Friday, November 13, 2009

Chekhov and The Inner Life

Chekhov said in one of his letters, "there's no making out anything in this world" and a little later in one of his stories—About Love (1898)—has one of his characters elaborate on that idea: "So far only one incontestable truth has been stated about love: 'This is a great mystery': everything else that has been written or said about love is not a solution, but only a statement of questions that have remained unanswered. The explanation that would fit one case does not apply to a dozen others, and the very best thing, to my mind, would be to explain every case separately without attempting to generalize. Each case should be individualized, as the doctors say." A year later, in 1899, Dr. Chekhov offers us just such a case, in one of his greatest stories, "The Lady With The Dog," and at one point comes pretty close to violating his cardinal rule about not attempting to generalize.

A rake, Dimitry Dmitrich Gurov, meets a younger woman, Anna Sergeyevna von Dideritz at the resort town of Yalta, and seduces her as he has seduced many others—though he knows that this affair, like all the others, will end badly: "Oft repeated and really bitter experience had taught him long ago that with decent people . . . who are irresolute and slow to move, every affair which at first seems a light and charming adventure inevitably grows into a whole extreme complexity, and in the end a painful situation is created. But at every new meeting with an interesting woman this lesson of experience seemed to slip from his memory, and he was eager for life, and everything seemed to so simple and diverting."

And so it proves. But this time something new happens: for the first time in his life, Gurov falls
in love—and gets a life, a genuine life, but not a life that he can publicly acknowledge. As his real life goes underground, he has the following revelation: "He had two lives: an apparent one, seen and known by all who needed it, filled with conventional truth and conventional deceit, which perfectly resembled the lives of his acquaintances and friends, and another that went on in secret. And by some strange coincidence, perhaps an accidental one, everything that he found important, interesting, necessary, in which he was sincere and did not deceive himself, which constituted the core of his life, occurred in secret from others, while everything that made up his lie, his shell, in which he hid in order to conceal the truth—for instance his work at the bank, his arguments at the club, his "inferior race" [which is how he had habitually referred to women], his attending official celebrations with his wife—all that was in full view. And he judged others by himself, did not believe what he saw, and always supposed that every man led his own real and very interesting life under cover of secrecy, as under the cover of night. Every personal existence was upheld by a secret, and it was perhaps partly for this reason every cultivated man took such anxious care that his personal secret should be respected."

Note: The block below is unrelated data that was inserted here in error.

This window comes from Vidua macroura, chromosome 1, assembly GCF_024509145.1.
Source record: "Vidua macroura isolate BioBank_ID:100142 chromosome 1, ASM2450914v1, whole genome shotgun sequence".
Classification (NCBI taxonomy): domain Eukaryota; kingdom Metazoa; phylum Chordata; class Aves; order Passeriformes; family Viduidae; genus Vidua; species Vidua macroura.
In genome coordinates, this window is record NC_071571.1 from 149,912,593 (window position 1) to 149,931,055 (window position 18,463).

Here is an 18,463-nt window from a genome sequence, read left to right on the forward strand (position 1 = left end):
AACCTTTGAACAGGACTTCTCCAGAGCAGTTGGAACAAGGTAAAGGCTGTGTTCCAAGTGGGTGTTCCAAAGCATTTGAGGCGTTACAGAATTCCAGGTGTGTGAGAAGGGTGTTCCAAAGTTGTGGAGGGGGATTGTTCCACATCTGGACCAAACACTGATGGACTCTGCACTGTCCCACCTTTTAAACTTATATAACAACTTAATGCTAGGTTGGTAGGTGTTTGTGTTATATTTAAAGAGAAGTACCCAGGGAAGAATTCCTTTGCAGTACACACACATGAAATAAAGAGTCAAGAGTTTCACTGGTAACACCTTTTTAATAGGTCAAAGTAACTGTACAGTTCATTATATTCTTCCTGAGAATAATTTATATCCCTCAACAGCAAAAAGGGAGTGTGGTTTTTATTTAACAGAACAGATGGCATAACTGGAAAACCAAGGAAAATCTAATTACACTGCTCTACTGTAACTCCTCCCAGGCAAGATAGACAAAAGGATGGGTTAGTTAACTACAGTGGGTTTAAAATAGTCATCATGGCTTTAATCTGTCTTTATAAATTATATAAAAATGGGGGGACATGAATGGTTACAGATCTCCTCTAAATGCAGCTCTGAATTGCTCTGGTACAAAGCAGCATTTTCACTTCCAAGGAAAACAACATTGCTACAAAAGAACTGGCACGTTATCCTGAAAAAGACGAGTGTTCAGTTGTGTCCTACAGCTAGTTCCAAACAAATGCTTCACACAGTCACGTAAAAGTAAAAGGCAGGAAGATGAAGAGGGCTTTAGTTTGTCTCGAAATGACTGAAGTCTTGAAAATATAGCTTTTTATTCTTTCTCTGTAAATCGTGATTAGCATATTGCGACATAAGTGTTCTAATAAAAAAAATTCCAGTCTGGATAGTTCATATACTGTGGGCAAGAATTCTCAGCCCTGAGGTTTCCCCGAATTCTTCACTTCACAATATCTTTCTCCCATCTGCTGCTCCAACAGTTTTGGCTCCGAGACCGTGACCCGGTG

As that last sentence would seem to indicate, Chekhov himself was powerfully drawn to this vision of a secret, authentic inner life—of sincerity, truth, honesty—concealed as if by a theatrical shell from the 'real' word of conventional truths and conventional falsehoods—as if the social world were a theater in which we all act our parts while our real lives go on out of sight, off-stage, behind the scenes. (Chekhov found it much more difficult and, he said, less rewarding to write plays than stories.) And indeed it would be hard to exaggerate the power of this idea or myth—one of the formative myths of modernity as well as romanticism, as it seems to me—or its tenacity: if the inner life is the authentic core of our being, where we feel "sincerely", how can we account for the well-known fact that it is just as easy—maybe easier—to deceive our selves as others? (Isn't that what Gurov is doing? Is he not, as an adulterer, living a lie? Tolstoy would certainly have thought so.)

This is a huge subject. So far as I know, its history has yet to be written. Were I to begin writing such a history, I think I'd start with the authoritative use of the first-person pronoun in the poetry of the late 18th and early 19th centuries. It was Keats who said he believed in the holiness of the heart's affections and the truth of the imagination.

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